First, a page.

Re: Exhaust fumes in aircraft cabin?

From:         davelett@ATHENA.MIT.EDU (Richard Sun)
Organization: Massachusetts Institute of Technology
Date:         14 May 94 21:09:51 
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In article <airliners.1994.1222@ohare.Chicago.COM> (Joseph Hall) writes:

>Deicing mixture also has a "nice" odor, kind of like kerosine mixed
>with perfume.  I forget what the circumstances with the original poster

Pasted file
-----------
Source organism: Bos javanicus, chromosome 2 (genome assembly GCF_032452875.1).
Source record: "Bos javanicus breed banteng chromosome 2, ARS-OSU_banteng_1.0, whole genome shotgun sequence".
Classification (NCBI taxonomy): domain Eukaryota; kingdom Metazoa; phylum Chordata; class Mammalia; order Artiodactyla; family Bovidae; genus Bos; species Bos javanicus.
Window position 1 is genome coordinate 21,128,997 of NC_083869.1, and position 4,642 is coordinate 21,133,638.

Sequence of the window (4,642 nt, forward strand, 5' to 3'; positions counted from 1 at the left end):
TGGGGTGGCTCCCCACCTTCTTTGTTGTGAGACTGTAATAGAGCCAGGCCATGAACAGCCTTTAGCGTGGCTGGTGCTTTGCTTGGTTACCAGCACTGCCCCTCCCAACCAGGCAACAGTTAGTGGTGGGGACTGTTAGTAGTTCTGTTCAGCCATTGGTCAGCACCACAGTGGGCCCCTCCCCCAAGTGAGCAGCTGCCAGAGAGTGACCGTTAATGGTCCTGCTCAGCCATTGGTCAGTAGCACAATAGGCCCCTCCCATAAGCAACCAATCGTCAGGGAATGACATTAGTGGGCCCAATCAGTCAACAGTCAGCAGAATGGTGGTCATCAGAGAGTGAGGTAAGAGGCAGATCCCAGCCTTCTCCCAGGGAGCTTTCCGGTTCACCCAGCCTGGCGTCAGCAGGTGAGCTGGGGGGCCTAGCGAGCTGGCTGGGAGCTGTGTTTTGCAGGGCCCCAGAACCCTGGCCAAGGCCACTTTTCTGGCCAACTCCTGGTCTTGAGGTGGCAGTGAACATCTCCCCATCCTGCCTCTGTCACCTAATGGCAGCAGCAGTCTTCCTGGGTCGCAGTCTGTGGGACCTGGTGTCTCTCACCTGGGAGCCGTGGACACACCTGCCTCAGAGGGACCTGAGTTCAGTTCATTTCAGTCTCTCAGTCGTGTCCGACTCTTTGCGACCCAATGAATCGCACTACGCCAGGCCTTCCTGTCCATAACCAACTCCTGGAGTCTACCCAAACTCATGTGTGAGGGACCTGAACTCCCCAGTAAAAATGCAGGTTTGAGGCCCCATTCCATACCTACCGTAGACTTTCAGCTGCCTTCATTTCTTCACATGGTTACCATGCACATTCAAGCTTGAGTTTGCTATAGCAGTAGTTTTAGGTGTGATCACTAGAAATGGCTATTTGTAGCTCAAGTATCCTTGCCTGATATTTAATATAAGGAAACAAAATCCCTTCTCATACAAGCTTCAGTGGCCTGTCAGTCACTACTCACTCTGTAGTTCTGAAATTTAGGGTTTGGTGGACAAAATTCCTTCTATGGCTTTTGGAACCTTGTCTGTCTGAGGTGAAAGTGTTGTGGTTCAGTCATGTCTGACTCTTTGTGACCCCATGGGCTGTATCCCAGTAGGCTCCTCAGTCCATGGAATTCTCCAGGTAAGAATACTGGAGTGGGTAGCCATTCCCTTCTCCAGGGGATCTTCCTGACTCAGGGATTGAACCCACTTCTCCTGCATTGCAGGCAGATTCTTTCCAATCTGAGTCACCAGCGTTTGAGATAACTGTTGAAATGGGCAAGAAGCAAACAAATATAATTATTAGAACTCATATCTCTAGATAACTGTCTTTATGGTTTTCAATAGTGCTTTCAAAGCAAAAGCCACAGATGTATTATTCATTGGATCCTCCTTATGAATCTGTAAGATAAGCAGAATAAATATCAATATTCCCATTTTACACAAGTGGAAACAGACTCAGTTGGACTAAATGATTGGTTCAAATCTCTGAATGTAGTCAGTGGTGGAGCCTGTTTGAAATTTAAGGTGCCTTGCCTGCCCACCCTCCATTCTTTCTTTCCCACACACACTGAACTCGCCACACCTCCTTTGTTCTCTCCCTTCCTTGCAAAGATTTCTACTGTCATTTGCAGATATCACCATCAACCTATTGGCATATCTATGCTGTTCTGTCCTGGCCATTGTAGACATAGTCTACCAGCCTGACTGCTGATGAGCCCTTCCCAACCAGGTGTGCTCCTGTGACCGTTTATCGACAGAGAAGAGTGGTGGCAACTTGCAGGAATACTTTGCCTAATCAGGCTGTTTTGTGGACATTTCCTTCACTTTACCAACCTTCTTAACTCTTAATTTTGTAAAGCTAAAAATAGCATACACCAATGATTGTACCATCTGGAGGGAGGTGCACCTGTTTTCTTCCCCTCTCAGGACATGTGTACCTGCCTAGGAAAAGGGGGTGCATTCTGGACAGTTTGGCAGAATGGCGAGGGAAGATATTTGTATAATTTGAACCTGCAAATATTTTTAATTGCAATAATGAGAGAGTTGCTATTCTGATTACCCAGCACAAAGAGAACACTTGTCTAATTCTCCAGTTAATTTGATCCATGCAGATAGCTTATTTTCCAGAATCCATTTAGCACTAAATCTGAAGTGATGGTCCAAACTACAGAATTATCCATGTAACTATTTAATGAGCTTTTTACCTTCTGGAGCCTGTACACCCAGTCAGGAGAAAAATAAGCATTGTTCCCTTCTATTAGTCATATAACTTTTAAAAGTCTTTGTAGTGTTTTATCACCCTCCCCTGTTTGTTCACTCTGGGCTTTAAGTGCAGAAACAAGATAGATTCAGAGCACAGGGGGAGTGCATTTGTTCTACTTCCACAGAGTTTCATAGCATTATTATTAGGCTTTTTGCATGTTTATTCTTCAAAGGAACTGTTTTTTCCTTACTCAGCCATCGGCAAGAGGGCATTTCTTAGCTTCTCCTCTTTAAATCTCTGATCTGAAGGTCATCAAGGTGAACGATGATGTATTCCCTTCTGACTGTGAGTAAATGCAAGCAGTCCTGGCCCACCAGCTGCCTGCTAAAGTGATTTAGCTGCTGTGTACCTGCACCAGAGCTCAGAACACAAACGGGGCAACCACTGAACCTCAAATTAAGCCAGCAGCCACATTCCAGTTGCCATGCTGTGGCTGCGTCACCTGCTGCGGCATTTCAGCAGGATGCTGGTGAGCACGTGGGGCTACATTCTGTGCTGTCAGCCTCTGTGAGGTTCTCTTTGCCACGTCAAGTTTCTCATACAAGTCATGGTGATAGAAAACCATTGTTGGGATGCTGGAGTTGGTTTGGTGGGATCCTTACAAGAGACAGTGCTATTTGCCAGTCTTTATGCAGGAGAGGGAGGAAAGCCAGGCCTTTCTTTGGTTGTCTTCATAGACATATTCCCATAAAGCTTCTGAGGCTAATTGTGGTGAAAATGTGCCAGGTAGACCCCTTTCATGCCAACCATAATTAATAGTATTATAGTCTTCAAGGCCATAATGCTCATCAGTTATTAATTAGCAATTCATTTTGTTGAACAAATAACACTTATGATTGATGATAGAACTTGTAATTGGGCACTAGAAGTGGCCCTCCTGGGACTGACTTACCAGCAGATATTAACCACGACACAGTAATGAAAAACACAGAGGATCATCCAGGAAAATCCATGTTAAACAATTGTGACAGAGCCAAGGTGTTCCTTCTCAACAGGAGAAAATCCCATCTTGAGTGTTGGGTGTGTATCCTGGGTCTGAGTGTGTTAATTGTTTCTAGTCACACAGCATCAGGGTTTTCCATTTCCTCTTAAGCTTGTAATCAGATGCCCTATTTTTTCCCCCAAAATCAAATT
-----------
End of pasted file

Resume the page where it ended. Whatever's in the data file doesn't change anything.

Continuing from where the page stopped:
>were, but sometimes sitting on the ground or the runway you can get
>a nice cabin full of fumes if the air intakes were left on during

I thought airlines turned off engines during deicing as a general rule.
In any case, why would glycol smell like kerosene at all?

An interesting-smelling deicing fluid would be the 25 bottles of vodka
reportedly used to deice a scheduled U.S. carrier's flight in Russia,
when there was no deicing fluid at the airport (see AW&ST, 9 May 94).
Sounds like Delta got a little creative, or does any other U.S. carrier
fly scheduled into Russia?